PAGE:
We are going to achieve an end to our conflict; but make no mistake, this does not mean that we will relinquish justice, and much less the truth and the reparation of the victims.
And I want to offer my thoughts in this Assembly on the role of the United Nations and the multilateral bodies in our peace process and its eventual implementation.
It's a pertinent and current thought, since Colombia is probably the first country in the planet to engage in a process of this nature during the existence of the Rome Statute. This will turn us into a model for other countries to learn from our experience.
Former UN High Commissioner on Human Rights, Louise Arbour, recently stated that the doctrine on International law has not been successful in finding practical answers on solving the existing tension between peace and justice.
Madame Arbour recalled paradigmatic cases, such as the tribunals for former Yugoslavia and Rwanda, which have been endowed with immense resources but yielded poor results in this matter
The tribunal for Ruanda, founded in 1994, has only managed to solve 40 cases, out of nearly 800 thousand murders committed in one year.
The tribunal for the former Yugoslavia, in 20 years, has barely managed to solve around one hundred cases.
Thus, how can we achieve at the same time the end of the armed conflict, the fulfillment of our investigation and prosecution obligations, and the maximum possible satisfaction of the victims' rights?
This dilemma must be confronted with honesty and seriousness, and that is what we are doing in Colombia.
Indeed, we have adopted an international strategy for transitional justice. The strategy addresses the principles of truth, justice and reparation, which we hope will enable us to make the transition towards peace.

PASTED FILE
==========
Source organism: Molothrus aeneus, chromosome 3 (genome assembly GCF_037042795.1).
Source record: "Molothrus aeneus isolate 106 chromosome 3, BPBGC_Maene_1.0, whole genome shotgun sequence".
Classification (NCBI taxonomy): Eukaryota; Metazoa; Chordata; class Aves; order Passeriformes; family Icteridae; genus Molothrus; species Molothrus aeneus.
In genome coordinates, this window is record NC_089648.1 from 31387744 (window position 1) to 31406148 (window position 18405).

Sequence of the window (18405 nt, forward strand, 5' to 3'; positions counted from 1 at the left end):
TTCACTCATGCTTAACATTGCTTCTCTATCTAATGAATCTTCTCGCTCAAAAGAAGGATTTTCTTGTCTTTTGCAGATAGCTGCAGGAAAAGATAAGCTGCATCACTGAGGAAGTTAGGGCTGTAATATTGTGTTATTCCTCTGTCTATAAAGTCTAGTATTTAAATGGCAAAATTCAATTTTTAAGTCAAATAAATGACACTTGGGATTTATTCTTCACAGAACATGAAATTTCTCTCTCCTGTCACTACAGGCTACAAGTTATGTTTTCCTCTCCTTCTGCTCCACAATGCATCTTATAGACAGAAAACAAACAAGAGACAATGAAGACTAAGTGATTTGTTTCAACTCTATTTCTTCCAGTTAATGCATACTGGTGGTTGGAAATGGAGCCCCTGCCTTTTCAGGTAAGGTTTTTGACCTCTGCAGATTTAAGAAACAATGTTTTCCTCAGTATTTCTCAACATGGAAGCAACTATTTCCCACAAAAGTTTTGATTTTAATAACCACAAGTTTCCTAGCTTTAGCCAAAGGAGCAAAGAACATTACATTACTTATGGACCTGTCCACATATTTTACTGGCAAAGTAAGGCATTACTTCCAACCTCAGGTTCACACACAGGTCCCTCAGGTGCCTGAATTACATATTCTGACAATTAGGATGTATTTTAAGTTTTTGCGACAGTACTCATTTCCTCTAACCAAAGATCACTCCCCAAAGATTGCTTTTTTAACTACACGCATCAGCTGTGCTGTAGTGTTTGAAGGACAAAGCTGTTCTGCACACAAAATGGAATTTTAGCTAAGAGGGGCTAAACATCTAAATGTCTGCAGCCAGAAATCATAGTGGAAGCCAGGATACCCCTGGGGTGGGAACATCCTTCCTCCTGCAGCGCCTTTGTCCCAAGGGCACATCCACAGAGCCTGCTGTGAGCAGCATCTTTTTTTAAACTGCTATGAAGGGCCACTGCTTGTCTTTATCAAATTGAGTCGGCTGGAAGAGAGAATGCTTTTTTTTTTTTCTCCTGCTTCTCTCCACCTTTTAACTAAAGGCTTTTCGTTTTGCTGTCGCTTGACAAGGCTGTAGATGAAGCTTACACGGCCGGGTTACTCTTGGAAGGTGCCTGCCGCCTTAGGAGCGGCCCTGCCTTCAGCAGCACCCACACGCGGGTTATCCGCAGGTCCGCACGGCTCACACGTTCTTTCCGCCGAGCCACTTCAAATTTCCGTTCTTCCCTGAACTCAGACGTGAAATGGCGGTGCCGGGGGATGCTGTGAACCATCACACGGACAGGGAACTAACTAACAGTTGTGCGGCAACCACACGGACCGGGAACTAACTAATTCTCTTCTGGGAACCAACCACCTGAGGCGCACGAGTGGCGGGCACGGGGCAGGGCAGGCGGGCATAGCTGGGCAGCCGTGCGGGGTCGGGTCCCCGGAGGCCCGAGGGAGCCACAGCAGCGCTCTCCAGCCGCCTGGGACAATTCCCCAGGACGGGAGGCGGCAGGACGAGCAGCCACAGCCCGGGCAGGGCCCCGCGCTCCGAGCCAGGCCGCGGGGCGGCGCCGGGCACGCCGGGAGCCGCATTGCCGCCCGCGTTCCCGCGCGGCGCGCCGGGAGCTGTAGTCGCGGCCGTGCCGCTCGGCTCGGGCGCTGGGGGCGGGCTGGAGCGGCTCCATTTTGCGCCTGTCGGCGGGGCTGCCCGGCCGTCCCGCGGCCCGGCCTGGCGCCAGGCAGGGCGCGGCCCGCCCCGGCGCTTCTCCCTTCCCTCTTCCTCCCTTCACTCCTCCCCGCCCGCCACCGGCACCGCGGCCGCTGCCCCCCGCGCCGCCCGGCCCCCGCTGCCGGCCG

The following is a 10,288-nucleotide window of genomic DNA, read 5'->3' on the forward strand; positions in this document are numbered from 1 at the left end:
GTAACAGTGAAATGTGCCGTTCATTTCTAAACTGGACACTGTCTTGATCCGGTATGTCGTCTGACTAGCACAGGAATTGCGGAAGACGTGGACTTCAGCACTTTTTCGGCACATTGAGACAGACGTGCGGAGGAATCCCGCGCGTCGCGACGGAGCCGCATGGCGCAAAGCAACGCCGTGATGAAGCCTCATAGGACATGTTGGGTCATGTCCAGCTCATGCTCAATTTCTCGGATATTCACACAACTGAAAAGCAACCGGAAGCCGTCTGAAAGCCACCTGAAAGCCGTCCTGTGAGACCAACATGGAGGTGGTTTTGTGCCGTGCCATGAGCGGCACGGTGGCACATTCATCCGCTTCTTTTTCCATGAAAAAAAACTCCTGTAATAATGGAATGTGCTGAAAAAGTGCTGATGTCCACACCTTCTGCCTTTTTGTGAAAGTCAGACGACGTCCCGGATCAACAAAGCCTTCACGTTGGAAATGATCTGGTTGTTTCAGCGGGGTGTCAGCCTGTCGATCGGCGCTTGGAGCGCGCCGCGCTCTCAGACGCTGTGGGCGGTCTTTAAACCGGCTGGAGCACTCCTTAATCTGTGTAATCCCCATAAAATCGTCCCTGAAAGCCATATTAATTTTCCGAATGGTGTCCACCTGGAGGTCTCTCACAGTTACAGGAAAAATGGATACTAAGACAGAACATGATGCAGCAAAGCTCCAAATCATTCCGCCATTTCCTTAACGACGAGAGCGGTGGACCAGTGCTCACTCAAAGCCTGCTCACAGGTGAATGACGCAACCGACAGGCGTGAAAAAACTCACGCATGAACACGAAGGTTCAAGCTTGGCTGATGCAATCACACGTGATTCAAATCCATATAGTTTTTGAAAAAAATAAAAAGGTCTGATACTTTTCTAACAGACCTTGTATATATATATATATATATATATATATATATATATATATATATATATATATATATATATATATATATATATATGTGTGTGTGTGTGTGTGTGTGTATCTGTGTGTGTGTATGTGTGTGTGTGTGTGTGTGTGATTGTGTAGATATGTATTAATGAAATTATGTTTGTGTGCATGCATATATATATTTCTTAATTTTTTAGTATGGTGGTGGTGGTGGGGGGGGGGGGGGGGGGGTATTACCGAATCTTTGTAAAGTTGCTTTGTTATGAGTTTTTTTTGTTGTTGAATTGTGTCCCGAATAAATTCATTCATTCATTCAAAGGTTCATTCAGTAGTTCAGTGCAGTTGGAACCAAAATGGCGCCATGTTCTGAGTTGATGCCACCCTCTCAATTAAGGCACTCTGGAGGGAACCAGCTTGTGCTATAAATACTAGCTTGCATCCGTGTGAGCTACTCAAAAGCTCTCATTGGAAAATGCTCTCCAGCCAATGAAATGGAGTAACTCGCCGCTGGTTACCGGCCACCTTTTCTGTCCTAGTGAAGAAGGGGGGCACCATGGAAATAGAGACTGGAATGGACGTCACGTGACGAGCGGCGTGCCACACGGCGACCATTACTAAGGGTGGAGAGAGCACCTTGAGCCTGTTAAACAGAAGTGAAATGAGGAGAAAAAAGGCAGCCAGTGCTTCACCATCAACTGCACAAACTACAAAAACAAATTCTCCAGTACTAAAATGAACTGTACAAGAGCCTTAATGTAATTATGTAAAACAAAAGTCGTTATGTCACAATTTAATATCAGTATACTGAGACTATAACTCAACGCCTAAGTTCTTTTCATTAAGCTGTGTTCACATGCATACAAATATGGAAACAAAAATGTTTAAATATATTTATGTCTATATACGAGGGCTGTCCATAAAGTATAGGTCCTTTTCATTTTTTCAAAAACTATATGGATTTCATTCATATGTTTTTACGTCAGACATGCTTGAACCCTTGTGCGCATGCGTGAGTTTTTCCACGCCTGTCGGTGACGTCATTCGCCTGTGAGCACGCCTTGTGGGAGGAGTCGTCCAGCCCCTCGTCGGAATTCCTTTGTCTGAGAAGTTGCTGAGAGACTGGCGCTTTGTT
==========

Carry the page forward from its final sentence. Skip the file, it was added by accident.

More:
We have pioneered the implementation of transitional justice measures amidst the conflict, prioritizing the satisfaction of the victims' rights.
Not anyone in Colombia –not a soul!– wants the perpetuation of violence.
What we are asking from the U.N. and the international community is to respect Colombia's right, and the right of every nation, to pursuing peace.
We ask you to keep accompanying us in this effort, respecting our choices, the way in which we act, and trusting that our decisions have never been against the international community's needs.
We cannot aim to investigate every action committed over half a century of violence. We cannot prosecute each and every one of those responsible because we do not want to fail to comply.
We can build a realistic, honest and transparent strategy that may enable the best possible satisfaction of the rights of all the victims.
If we understand justice and the fight against impunity –in a transition– as a set of measures aimed at satisfying the victims and not just as the administration of criminal processes, it is possible to find a comprehensive solution for all.
I'm referring to measures such as the actual clarification of the events, acknowledging responsibility, recovering trust, having access to reparation, or those aimed at guaranteeing there will be non-repetition.
In this manner, justice becomes –as it should be– a support, rather than an obstacle for peace.
And I want to be clear: there will be NO impunity for crimes against humanity or systematically committed war crimes.
Quite the contrary, this is the first time that Colombia seriously takes on the obligation of fighting impunity for crimes committed in the armed conflict.
Hence, the purpose is not to sacrifice justice to achieve peace, but how to achieve peace with maximum justice.
I say it fully convinced.
There is much at stake: not more and not less than the end of a half a century long conflict and the fate of 47 million Colombians.
We have already been talking for one year and we have reached agreements on just one of the six items of the agenda. I'm still optimistic, but the patience of the Colombian people is not infinite.
The guerrillas will have to decide whether they opt for an honorable and long-lasting peace, or whether they will insist on the war.
From this venue, I call upon them to understand that history has led us to this determining moment.
The time for decisions has come. If we come out empty-handed, we will condemn our nation to many more years of bloodshed and pain.
We can't miss this opportunity! Future generations and history would not forgive us!